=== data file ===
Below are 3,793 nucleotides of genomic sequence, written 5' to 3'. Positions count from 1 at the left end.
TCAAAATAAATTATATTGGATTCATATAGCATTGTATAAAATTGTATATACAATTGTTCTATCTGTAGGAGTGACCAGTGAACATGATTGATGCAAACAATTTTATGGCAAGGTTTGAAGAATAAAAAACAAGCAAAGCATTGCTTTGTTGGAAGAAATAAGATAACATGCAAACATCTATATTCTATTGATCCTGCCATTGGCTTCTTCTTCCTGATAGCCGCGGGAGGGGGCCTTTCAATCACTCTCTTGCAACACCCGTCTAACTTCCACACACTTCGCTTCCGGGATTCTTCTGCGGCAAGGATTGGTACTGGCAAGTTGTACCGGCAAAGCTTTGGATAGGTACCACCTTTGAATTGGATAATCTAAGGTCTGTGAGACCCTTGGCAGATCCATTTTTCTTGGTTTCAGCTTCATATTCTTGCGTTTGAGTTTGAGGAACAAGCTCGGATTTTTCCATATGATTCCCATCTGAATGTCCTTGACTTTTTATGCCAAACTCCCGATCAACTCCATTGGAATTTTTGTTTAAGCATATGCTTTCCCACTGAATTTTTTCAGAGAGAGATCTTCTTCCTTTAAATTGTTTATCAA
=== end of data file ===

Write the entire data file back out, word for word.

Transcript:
Below are 3,793 nucleotides of genomic sequence, written 5' to 3'. Positions count from 1 at the left end.
TCAAAATAAATTATATTGGATTCATATAGCATTGTATAAAATTGTATATACAATTGTTCTATCTGTAGGAGTGACCAGTGAACATGATTGATGCAAACAATTTTATGGCAAGGTTTGAAGAATAAAAAACAAGCAAAGCATTGCTTTGTTGGAAGAAATAAGATAACATGCAAACATCTATATTCTATTGATCCTGCCATTGGCTTCTTCTTCCTGATAGCCGCGGGAGGGGGCCTTTCAATCACTCTCTTGCAACACCCGTCTAACTTCCACACACTTCGCTTCCGGGATTCTTCTGCGGCAAGGATTGGTACTGGCAAGTTGTACCGGCAAAGCTTTGGATAGGTACCACCTTTGAATTGGATAATCTAAGGTCTGTGAGACCCTTGGCAGATCCATTTTTCTTGGTTTCAGCTTCATATTCTTGCGTTTGAGTTTGAGGAACAAGCTCGGATTTTTCCATATGATTCCCATCTGAATGTCCTTGACTTTTTATGCCAAACTCCCGATCAACTCCATTGGAATTTTTGTTTAAGCATATGCTTTCCCACTGAATTTTTTCAGAGAGAGATCTTCTTCCTTTAAATTGTTTATCAA